DEFENSE WATCH BUDGET
CEOs Not Yet Ready to Take a Gamble
That’s the question for which defense executives don’t have clear answers as they weigh investment choices in an uncertain market.
In years past, these decisions would have been relatively straightforward and shaped almost entirely by the Pentagon’s five-year research, development and procurement funding plan.
The game has changed dramatically during the Obama presidency as partisan fights derailed the customary budget process and the federal government almost every year has been saved from the brink of shutdown by 11th hour deals.
In this climate, top defense contractors have opted to deploy their cash, repurchasing their stocks and paying out dividends to shareholders. So it comes as no surprise that private investments in new technology by the top firms in the aerospace and defense industry have been on a downward slope, despite the constant pressure for innovation and growth.
New data on the defense and aerospace sector from the consulting firm Deloitte shows that company-funded IRAD, shorthand for independent research and development, has declined from 4.27 percent of revenues in 2009 to 3.14 percent in 2014, a 26.5 percent drop.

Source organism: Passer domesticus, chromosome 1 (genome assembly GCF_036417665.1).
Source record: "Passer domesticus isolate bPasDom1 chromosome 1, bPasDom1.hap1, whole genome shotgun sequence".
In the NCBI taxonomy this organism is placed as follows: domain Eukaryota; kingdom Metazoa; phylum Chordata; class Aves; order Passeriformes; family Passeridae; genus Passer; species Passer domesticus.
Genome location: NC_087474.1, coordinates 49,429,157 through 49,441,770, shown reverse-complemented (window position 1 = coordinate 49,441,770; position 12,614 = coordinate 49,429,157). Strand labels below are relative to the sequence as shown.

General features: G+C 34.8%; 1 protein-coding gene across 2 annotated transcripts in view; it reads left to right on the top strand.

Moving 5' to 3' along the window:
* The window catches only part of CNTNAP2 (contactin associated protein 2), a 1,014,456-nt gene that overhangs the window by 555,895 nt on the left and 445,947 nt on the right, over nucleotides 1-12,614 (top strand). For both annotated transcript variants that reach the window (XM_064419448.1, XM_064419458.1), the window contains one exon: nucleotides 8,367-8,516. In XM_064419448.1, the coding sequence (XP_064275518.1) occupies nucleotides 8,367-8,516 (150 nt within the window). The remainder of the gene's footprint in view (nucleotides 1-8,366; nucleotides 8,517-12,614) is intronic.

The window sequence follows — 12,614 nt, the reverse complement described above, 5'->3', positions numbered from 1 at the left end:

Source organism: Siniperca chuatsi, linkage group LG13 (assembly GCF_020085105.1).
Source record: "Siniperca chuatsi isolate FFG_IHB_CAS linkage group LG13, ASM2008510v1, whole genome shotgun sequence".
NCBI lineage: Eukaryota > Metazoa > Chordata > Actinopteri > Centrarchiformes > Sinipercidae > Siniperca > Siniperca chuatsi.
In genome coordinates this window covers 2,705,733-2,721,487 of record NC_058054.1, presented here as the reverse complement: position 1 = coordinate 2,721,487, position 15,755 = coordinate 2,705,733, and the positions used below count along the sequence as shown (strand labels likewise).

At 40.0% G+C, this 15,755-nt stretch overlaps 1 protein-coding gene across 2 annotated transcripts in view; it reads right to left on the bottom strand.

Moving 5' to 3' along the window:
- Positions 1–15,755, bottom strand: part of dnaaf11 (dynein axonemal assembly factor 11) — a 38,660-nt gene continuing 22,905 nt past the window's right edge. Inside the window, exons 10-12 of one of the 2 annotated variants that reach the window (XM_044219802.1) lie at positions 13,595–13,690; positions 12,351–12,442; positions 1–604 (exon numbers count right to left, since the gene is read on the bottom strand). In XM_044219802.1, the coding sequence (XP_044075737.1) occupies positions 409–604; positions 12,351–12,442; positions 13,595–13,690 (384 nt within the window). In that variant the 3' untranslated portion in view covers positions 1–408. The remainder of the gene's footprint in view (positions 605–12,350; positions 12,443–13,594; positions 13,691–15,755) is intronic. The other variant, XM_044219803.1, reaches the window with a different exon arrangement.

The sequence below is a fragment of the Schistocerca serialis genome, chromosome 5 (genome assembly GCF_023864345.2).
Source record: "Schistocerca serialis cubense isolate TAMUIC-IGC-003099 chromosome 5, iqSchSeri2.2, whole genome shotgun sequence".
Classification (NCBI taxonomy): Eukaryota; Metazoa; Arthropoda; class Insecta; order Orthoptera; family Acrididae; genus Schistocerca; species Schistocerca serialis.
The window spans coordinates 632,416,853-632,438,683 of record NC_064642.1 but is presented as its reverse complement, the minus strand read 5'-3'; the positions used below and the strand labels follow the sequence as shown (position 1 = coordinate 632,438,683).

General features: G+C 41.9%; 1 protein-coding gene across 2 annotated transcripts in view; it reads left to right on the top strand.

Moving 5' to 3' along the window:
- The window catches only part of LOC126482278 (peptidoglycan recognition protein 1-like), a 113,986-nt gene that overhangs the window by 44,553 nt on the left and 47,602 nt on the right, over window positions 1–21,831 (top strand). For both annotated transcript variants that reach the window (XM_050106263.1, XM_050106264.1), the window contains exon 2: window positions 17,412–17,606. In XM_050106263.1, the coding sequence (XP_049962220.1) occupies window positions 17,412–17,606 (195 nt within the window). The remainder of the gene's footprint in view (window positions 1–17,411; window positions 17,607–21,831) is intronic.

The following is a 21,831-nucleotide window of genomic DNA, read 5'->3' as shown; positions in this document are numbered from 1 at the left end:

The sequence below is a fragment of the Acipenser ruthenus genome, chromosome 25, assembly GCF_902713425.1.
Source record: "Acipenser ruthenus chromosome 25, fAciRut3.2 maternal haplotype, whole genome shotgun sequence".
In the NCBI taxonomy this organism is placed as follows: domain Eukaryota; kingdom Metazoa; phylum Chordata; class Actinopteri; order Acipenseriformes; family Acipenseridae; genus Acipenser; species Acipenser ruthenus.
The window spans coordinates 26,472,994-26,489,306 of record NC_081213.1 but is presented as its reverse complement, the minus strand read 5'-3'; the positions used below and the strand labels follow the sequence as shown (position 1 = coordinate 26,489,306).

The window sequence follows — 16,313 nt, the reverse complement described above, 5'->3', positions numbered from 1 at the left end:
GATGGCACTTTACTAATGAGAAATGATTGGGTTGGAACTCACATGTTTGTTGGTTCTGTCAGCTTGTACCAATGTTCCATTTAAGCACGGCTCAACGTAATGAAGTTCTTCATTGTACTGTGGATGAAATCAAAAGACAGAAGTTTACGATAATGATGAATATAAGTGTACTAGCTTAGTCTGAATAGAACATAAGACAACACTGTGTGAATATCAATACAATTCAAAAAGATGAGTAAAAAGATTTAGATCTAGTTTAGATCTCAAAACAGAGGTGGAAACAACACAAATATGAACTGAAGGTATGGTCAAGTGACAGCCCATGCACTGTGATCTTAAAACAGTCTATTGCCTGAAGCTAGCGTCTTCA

The Pentagon has taken a dim view of this trend. The Defense Department’s top weapons buyer Frank Kendall has called out defense CEOs for hoarding cash instead of pouring more money into next-generation technology. This is a burning concern for officials like Kendall who worry about keeping the military technologically sharp. It’s not just IRAD that is coming down. Federal funding for defense research, development, testing and evaluation dipped from $79.7 billion in 2009 to $62.9 billion in 2014, a 21.08 percent decline. The Defense Department projects a further contraction of 10 percent in RDT&E funding between 2016 and 2020.
“The iconic technological innovations that characterize the sector’s history have been largely dependent on funding from the U.S. government, as well as internal company sources,” says Deloitte. The upshot is a likely erosion in competitiveness for defense and aerospace, analysts warn, at a time of heightened global tensions, aggressive military actions by America’s adversaries and increased competition in commercial markets.